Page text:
Financial

Education misses ICT

Read time 2min 10sec

ICT didn't make it into basic education minister Angie Motshekga's budget vote speech yesterday.

This is despite a call by the department last month for ICT to be used as an “enabler and equaliser” in the education system.

Speaking at a recent roundtable on ICT support for teaching and learning, Motshekga said there is an urgent need to further explore ICT solutions to support administration, teaching and learning in schools.

She added that these ICT solutions may include using educational programming, the Internet, radio and TV broadcasting of lessons.

The minister said the department is in the process of developing an effective strategy for using ICT as an enabler in classrooms. However, she failed to make mention of any such strategy in her budget vote speech.

Tech strategy

She did say the department will continue to focus on the key subjects to steer quality education outcomes.

“Given the key role of gateway subjects in accelerating economic transformation and growth, we will do more to improve performance in mathematics and science.”

She added that the department is already developing a maths and technology strategy to reinforce the Dinaledi Schools programme.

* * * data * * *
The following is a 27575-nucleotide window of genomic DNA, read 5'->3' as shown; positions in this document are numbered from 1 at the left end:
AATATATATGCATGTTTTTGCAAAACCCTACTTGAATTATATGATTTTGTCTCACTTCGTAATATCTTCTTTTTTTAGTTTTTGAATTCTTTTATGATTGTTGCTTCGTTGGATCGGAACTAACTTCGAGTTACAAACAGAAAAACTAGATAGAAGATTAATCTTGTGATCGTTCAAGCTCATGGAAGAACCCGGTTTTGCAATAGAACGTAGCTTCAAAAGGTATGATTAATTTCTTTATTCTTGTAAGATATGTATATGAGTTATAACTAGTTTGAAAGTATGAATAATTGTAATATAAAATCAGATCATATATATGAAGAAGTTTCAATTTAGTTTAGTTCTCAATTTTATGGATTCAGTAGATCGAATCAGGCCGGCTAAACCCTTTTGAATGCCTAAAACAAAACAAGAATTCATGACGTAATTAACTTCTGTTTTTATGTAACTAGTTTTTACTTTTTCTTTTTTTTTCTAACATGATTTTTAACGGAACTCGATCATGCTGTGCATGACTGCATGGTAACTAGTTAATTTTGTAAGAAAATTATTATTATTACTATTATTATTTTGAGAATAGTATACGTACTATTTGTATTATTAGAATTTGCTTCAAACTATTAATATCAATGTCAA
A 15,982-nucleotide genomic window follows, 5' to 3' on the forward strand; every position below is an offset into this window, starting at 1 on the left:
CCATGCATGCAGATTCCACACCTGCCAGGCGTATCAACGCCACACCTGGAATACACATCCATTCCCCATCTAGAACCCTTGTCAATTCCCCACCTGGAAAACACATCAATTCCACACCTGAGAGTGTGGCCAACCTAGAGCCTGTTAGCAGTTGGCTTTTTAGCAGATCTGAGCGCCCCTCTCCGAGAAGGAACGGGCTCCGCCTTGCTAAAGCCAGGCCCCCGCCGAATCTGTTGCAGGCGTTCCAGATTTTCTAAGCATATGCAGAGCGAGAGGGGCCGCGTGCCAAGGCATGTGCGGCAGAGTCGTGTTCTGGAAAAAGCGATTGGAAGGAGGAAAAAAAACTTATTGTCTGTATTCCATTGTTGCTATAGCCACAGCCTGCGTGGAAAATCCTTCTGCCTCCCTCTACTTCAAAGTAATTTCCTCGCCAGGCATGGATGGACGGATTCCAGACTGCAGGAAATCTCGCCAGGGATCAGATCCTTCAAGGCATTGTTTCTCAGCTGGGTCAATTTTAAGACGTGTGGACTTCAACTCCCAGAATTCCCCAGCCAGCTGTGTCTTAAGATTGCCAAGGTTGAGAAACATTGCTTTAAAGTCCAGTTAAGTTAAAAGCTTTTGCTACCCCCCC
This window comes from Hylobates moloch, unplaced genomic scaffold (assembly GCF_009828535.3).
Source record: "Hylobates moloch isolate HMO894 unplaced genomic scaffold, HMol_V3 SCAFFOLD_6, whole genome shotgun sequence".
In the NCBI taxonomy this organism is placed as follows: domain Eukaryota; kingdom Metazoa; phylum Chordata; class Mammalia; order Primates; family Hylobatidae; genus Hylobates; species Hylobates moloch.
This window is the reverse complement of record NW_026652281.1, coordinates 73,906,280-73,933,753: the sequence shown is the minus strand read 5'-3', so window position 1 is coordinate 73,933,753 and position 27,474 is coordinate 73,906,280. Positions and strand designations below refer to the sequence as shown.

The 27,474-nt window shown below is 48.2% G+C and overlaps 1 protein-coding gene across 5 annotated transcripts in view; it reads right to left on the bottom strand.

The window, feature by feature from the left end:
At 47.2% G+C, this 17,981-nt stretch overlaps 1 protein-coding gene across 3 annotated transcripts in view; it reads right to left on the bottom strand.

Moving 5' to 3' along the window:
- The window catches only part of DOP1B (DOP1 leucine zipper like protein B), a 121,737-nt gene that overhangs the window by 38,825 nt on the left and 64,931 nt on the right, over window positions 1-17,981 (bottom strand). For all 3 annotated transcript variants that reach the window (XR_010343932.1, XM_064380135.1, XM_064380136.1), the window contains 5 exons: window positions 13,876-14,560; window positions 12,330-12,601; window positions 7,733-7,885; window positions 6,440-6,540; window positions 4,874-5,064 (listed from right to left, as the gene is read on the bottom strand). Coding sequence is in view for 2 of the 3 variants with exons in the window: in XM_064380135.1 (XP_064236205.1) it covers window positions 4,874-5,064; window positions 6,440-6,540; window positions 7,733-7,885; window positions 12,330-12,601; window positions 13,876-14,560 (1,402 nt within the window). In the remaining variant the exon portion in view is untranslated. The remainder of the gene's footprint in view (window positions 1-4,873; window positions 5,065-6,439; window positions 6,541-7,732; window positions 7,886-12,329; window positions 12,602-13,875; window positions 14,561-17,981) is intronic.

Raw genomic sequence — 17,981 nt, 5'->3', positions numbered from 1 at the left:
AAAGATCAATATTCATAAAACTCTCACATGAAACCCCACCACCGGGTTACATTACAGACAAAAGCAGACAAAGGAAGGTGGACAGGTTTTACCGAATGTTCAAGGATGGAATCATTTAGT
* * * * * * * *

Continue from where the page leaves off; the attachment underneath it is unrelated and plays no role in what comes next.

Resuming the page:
The programme has received a conditional grant, amounting to R70 million in 2011/12, and this will reach R105.5 million in 2013/14.

Valuable programme

There are 500 designated Dinaledi schools across SA. The primary objective of the Dinaledi project is to ensure these schools are supported to significantly increase the participation and performance of learners in mathematics and physical science.

The aim is to ultimately increase the number of students entering the engineering and ICT fields, by emphasising the focus on maths and science at these schools, since both subjects are key building blocks for entry into the ICT sector.

However, there was a decrease in the number of Dinaledi schools students writing physical science and mathematics in the 2010 National Senior Certificate Examinations when compared to 2009.

In 2010, 59% or 21 925 of those who wrote physical science passed. More than 13 000 of these learners passed at 50% and above. This was more than double the number in 2009, when only 5 188 Dinaledi learners passed physical science at more than 50%.

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